Meet Bushra Amiwala, the Muslim teen running to be commissioner in Cook County, Illinois

Bushra Amiwala, an upcoming sophomore at DePaul University, is running for a Cook County Board seat.
Source: Bushra Amiwala/Bushra Amiwala
Bushra Amiwala, an upcoming sophomore at DePaul University, is running for a Cook County Board seat.
Source: Bushra Amiwala/Bushra Amiwala

In Illinois, Bushra Amiwala is running for a Cook County Board seat, challenging incumbent Larry Suffredin for commissioner to represent the 13th district.

The Democratic primary election is nine months away, and Amiwala is just getting started on her campaign for the second-largest county in the country. Amiwala, who is the 19-year-old daughter of two Pakistani immigrants, filed her candidacy paperwork in March and said she plans to submit the required 500-signature petition by fall.

"I believe our generation really does not have a voice at the local level, because one, 13 out of our 17 commissioners in Cook County are onto serving at least their second term, meaning there have not been opportunities for fresh voices to come in," Amiwala said in an email interview. "And two, seeing the physical makeup of those who hold government positions in general is discouraging."

Out of all 17 commissioners on the Cook County Board, there are only two women — one of whom is black.

Bushra Amiwala on DePaul University's campus holding up her 2016 Woman of Spirit and Action Award
Source: Bushra Amiwala/Bushra Amiwala

Amiwala, who is an upcoming sophomore at DePaul University, said she decided to run for the Cook County Board seat after speaking to constituents about a county-wide sugar tax that is expected to go into effect on July 1. The sugar tax, passed in November, will impose a tax on sugary drinks that amounts to one $0.01 per ounce. Amiwala said she opposed the tax because it adversely impacts people in low-income families and marginalized communities.

"I realized a perspective of a young person, and someone who has worked in marginalized communities, is needed," Amiwala said. "Because it became clear their voices were not being heard, and they were being exploited."

But there's another reason that motivates Amiwala: The Trump administration's attempts to implement a travel ban, responses to terrorism attacks and Islamophobic rhetoric has left many people in the Muslim community feeling concerned about their future in the country.

"I want to show people that even during one of the most intense Islamophobic periods in history, I am not letting that stop me from getting involved within politics," Amiwala said. "Ignorance clouds judgement and if the only Muslim person people see is on the media after a terrorist attack, then one can expect generalizations, stereotypes and prejudice to arise. However, if a Muslim person is seen as a leader, seen as empowered and seen as an inspiration, then [we are] rewriting some of the predisposed beliefs people hold for Muslim people."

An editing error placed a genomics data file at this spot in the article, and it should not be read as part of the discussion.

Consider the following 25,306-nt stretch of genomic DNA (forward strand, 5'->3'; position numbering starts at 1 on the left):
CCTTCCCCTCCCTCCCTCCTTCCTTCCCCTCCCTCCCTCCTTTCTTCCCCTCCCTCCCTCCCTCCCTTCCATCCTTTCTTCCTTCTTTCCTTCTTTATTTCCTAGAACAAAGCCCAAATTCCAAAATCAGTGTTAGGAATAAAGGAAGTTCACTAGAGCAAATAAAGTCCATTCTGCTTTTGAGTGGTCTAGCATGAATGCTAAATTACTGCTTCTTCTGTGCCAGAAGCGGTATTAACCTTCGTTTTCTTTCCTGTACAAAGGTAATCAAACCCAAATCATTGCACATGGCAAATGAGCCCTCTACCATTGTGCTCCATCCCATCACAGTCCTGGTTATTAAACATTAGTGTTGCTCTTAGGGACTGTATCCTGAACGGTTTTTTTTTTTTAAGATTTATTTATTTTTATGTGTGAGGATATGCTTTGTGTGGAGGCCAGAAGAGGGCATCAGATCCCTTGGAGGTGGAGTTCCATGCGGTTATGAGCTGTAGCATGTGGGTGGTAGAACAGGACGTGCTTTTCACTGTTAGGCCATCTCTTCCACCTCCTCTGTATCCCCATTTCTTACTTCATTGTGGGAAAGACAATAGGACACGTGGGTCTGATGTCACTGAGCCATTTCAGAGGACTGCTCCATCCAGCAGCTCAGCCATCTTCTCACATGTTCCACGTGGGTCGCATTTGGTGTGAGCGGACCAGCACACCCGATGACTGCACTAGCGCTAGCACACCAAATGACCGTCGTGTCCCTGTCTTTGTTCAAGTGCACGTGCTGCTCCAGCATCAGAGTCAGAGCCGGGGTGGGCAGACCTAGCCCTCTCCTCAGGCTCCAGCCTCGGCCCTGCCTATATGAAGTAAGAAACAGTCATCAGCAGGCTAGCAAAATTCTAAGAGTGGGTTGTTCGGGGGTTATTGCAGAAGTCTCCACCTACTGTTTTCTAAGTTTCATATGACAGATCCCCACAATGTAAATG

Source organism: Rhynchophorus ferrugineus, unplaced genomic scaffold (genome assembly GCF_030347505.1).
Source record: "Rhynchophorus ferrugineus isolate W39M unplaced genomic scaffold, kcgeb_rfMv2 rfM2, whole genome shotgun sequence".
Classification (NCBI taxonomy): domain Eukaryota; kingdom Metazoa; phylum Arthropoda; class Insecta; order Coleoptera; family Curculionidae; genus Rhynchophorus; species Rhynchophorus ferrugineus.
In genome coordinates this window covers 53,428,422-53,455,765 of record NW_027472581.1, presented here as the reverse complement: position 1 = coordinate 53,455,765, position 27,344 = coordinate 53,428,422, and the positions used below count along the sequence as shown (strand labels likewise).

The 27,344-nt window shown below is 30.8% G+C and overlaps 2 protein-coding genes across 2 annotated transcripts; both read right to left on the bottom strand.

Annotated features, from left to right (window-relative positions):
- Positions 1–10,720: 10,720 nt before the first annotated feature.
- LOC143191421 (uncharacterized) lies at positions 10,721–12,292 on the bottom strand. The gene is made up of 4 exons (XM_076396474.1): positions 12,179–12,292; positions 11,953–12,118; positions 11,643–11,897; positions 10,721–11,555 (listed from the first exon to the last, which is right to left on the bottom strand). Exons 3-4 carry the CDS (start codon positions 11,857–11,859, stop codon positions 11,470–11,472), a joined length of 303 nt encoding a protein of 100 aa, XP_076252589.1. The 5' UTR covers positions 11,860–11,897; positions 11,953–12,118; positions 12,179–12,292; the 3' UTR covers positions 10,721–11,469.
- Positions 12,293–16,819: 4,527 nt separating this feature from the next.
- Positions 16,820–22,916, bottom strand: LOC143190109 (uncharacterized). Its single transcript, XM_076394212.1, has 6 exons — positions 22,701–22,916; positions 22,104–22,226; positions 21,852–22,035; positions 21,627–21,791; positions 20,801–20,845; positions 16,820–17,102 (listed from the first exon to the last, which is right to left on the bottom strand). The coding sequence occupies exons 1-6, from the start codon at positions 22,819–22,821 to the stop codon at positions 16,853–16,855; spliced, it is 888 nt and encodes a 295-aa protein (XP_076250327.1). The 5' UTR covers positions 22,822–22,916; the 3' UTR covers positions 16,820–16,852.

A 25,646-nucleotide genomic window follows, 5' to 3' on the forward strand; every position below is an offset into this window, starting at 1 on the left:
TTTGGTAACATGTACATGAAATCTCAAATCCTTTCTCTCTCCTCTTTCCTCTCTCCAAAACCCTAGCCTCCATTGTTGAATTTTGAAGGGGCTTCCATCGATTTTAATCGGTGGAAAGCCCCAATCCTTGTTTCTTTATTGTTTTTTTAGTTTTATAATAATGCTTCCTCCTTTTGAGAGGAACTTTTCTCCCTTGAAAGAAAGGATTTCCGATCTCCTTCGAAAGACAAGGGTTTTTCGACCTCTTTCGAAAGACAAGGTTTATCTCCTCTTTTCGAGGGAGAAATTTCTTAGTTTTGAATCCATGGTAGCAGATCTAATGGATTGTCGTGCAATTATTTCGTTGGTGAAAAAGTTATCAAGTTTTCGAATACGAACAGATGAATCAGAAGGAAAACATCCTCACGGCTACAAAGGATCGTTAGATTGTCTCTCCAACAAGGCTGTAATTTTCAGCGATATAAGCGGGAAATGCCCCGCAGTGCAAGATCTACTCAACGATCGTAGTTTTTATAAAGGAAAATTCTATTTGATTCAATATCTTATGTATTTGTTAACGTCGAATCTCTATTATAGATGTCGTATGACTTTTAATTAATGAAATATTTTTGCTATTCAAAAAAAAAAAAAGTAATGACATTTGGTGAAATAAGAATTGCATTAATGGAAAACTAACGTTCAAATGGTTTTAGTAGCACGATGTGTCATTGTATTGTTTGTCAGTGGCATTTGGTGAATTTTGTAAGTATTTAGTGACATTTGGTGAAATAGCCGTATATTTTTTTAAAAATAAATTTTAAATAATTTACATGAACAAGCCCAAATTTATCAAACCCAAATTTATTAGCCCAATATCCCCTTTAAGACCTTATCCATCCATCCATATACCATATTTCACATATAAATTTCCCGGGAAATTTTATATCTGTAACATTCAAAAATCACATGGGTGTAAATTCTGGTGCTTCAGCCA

Bushra Amiwala and her brother canvassing for Sen. Mark Kirk's election campaign
Source: Bushra Amiwala/Bushra Amiwala

Amiwala said a lot of her high school classmates expressed public support for Donald Trump during the presidential election. She said she was perplexed that people could vote for a candidate that spreads hate speech and presents minority groups in such a negative light. To learn more, Amiwala interned for Republican Sen. Mark Kirk's 2016 campaign.

"I partially wanted to see what the reaction of those who worked on this campaign would be, and also wanted to understand why they supported someone like Donald Trump," she said.

Amiwala said she knows she's at a disadvantage for a number of reasons, namely that she's running against an incumbent and is extraordinarily young. But those challenges don't concern her. For Amiwala, it's not necessarily about winning the election. Her candidacy is for a far greater purpose.

"Even if I do not win the election, [there] is an outcome I expect to see regardless," she said. "I hope young Muslims specifically realize that the hijab and Islam is a symbol for empowerment, not oppression."

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Sarah A. Harvard

Sarah is a staff writer covering religion, race and politics. Her work has appeared in The Guardian, The Atlantic, Slate, The Huffington Post, TeenVogue, and VICE. Send tips and feedback: sharvard@mic.com

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